When I was in the last stages of elementary school (circa 1981), the Go-Go's were my favorite group.
My dad had a huge laser disc player, a precursor to a DVD player, and each disc must have weighed five pounds. The laser disc came in a huge sleeve about one and a half times the size of a vinyl record. My dad took my sisters and I to a place in Pomona to rent the discs. On one such trip, my dad surprised and excited us when he bought the laser disc of the Go-Go's live in concert.
The concert was of the Go-Go's singing their first album "Beauty and the Beat". Although I am not a music critic, I think it is undisputed that "Beauty and the Beat" is an album that still holds up today.
The album is pop punk. The album has a host of great songs including "We Got the Beat" (every school kid's anthem), "This Town" (life in the big city), "Fading Fast" (the consummate bad relationship song) and "Our Lips Are Sealed" which was the theme song of my sisters and I who were constantly mortified in front of the neighbors by my parent's fighting.
"Can you hear them talk about us, telling lies, well that's no surprise. Can you see them, see right through them. They have no shields, no secrets to reveal. Doesn't matter what they say, in the jealous games people play."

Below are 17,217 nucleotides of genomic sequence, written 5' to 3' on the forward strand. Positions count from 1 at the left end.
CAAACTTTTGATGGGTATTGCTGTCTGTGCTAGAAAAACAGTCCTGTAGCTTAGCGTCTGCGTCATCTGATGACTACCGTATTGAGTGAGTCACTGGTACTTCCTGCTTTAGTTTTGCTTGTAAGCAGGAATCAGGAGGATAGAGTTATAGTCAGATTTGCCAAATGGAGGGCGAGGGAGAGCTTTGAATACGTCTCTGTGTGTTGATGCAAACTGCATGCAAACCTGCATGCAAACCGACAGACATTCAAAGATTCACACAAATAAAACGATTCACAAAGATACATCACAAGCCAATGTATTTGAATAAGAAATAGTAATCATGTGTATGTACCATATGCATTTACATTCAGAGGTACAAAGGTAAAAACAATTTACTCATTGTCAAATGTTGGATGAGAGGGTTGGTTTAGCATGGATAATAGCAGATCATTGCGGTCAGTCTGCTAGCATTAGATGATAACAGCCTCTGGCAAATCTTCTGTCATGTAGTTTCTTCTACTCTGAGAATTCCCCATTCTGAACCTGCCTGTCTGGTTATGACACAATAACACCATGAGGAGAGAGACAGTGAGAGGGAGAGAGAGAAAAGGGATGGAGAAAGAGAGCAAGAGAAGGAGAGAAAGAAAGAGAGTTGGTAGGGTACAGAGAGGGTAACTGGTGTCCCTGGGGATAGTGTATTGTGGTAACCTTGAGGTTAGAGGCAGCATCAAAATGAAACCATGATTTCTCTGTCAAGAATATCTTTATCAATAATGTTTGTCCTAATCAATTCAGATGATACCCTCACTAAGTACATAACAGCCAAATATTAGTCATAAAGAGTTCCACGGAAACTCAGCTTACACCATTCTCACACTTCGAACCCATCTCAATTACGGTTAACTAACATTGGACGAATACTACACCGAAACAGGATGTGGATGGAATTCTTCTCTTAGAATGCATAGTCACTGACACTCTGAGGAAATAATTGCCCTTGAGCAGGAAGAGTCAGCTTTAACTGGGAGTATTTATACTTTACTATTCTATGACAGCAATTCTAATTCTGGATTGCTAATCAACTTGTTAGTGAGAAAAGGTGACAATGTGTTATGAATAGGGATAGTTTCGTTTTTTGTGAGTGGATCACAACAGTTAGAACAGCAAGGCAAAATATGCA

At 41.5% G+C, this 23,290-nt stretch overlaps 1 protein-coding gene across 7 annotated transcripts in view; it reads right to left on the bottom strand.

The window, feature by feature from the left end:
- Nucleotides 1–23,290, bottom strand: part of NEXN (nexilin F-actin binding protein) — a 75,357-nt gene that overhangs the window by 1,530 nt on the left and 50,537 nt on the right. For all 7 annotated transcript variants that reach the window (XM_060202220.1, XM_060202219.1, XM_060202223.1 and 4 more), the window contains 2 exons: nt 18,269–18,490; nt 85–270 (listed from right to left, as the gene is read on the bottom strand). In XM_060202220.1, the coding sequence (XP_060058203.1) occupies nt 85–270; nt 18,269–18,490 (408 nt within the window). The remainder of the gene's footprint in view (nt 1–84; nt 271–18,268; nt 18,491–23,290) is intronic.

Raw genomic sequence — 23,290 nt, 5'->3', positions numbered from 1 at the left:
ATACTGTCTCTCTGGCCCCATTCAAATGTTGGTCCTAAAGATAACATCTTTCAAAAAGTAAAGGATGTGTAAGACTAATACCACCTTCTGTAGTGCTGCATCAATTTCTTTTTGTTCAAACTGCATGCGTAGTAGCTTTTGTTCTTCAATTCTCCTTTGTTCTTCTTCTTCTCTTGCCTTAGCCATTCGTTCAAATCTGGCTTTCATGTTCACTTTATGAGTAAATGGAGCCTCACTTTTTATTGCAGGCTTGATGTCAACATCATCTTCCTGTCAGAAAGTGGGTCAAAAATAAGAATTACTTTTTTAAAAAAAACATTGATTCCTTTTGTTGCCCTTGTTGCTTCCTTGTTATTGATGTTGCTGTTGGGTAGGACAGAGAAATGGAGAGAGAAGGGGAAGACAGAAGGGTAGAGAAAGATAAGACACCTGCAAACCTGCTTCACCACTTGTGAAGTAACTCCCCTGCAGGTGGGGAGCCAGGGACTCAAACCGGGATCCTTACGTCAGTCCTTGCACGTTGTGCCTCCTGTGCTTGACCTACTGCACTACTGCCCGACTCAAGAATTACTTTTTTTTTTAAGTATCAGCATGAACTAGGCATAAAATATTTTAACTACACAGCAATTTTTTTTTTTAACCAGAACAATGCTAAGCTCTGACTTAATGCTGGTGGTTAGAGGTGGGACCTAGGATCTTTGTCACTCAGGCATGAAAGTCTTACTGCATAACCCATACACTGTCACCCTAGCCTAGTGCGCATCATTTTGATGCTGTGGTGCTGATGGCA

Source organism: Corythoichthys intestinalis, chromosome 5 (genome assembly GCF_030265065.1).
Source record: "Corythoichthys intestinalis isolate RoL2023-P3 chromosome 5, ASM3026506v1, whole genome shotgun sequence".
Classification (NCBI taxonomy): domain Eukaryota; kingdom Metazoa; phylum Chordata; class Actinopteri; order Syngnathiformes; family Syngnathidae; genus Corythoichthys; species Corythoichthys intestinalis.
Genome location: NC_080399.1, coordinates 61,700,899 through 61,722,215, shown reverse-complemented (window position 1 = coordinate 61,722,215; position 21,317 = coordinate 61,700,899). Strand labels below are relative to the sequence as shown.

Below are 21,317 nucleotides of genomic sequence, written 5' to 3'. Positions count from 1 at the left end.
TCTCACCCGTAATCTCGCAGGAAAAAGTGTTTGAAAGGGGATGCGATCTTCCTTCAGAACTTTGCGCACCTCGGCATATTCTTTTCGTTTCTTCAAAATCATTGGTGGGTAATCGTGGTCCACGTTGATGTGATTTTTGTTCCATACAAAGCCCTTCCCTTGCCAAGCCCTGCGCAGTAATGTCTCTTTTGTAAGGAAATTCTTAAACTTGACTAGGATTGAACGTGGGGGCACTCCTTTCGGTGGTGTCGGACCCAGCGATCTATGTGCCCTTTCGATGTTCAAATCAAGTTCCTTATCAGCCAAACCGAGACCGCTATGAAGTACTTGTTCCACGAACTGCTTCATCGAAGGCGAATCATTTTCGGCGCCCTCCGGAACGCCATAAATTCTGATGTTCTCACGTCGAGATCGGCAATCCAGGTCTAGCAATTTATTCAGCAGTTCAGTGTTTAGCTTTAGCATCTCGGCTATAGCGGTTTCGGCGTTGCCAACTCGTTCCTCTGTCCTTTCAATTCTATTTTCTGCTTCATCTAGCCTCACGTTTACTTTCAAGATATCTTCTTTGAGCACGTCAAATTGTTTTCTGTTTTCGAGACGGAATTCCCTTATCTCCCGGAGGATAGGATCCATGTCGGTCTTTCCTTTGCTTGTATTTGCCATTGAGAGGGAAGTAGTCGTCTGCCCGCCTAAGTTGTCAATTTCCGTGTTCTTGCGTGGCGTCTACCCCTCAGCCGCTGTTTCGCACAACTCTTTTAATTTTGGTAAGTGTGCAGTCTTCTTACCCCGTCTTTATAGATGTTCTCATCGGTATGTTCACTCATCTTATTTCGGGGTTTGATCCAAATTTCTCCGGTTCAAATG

As if it was a minute ago rather than thirty years, I can picture myself in the living room of our house on Glenn street in Ontario, California. I am singing into a hairbrush and dancing wearing a long skirt with a loose shirt. A silver bangled belt is slung over my hips. My hair is curly just like Belinda Carlisle's (the lead singer).
My twin sister Jackie is playing guitar on a tennis racket mimicking the moves of Jane Wiedlin and Charlotte Caffey and Annie is playing the drums off beat (unlike Gina Schock who was always on beat) on the end table with silverware. Melinda, our bestie, played Kathy Valentine.
We had a tamborine and I would always use it on the song "Automatic". I would shake my head like Belinda and shrug my shoulders in time with the music moving the tamborine up and down at my side while I mouthed the words, "Inside fire burning bright... Time stop. Automatic."
Being Belinda was my way of imagining that another life existed.
At age six, I used to read my mom's Harlequin romance novels and dream of being a heiress or a ward. This scarred me for life romantically and caused my first grade teacher to wonder aloud why I knew the word "ravished". Later, I daydreamed myself into being Scarlet O' Hara. Then Belinda.
Everyone wanted to be Belinda. She was the epitome of coolness. Of course, as a child I didn't know her dark side: the drugs, the insecurities and the rabble rousing. Or maybe subconsciously I did. Aren't all cool kids at least a little bit dark?
When I hear a Go-Go's song it transports me quicker than any time machine could. I morph from a forty something lawyer to a tween lip syching with a hairbrush in her hand.
It brings back the good memories of my sisters and I rocking out and it brings back the melancholy memories of sitting in the park with a book wondering when my dad was going to get home and if my mom was still screaming.
I think that is why I love the Go-Go's so much. Their music while up tempo is very bittersweet most of the time.
Just like life.